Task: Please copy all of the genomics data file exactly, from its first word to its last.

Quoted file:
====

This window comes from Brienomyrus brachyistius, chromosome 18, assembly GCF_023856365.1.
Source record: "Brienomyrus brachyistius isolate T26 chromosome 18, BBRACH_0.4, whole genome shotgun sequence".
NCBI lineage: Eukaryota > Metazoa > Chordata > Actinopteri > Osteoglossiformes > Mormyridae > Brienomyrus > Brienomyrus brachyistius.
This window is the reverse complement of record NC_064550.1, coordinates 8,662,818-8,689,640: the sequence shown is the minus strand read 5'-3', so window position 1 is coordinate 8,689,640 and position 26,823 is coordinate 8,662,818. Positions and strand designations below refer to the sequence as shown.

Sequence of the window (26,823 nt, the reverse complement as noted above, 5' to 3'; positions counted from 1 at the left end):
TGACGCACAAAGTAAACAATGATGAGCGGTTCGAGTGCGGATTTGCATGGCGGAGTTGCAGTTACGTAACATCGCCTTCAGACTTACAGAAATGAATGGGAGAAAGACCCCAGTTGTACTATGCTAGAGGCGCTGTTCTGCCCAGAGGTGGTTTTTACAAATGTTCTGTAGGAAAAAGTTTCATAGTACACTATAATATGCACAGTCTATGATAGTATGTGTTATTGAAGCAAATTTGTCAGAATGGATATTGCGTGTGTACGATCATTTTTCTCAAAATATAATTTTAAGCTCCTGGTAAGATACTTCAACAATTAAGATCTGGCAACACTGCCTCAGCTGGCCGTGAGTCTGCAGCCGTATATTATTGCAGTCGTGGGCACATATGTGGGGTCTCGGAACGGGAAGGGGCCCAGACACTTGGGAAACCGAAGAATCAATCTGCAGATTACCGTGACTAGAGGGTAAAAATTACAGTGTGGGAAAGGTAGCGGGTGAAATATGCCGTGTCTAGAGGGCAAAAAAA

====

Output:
This window comes from Brienomyrus brachyistius, chromosome 18, assembly GCF_023856365.1.
Source record: "Brienomyrus brachyistius isolate T26 chromosome 18, BBRACH_0.4, whole genome shotgun sequence".
NCBI lineage: Eukaryota > Metazoa > Chordata > Actinopteri > Osteoglossiformes > Mormyridae > Brienomyrus > Brienomyrus brachyistius.
This window is the reverse complement of record NC_064550.1, coordinates 8,662,818-8,689,640: the sequence shown is the minus strand read 5'-3', so window position 1 is coordinate 8,689,640 and position 26,823 is coordinate 8,662,818. Positions and strand designations below refer to the sequence as shown.

Sequence of the window (26,823 nt, the reverse complement as noted above, 5' to 3'; positions counted from 1 at the left end):
TGACGCACAAAGTAAACAATGATGAGCGGTTCGAGTGCGGATTTGCATGGCGGAGTTGCAGTTACGTAACATCGCCTTCAGACTTACAGAAATGAATGGGAGAAAGACCCCAGTTGTACTATGCTAGAGGCGCTGTTCTGCCCAGAGGTGGTTTTTACAAATGTTCTGTAGGAAAAAGTTTCATAGTACACTATAATATGCACAGTCTATGATAGTATGTGTTATTGAAGCAAATTTGTCAGAATGGATATTGCGTGTGTACGATCATTTTTCTCAAAATATAATTTTAAGCTCCTGGTAAGATACTTCAACAATTAAGATCTGGCAACACTGCCTCAGCTGGCCGTGAGTCTGCAGCCGTATATTATTGCAGTCGTGGGCACATATGTGGGGTCTCGGAACGGGAAGGGGCCCAGACACTTGGGAAACCGAAGAATCAATCTGCAGATTACCGTGACTAGAGGGTAAAAATTACAGTGTGGGAAAGGTAGCGGGTGAAATATGCCGTGTCTAGAGGGCAAAAAAA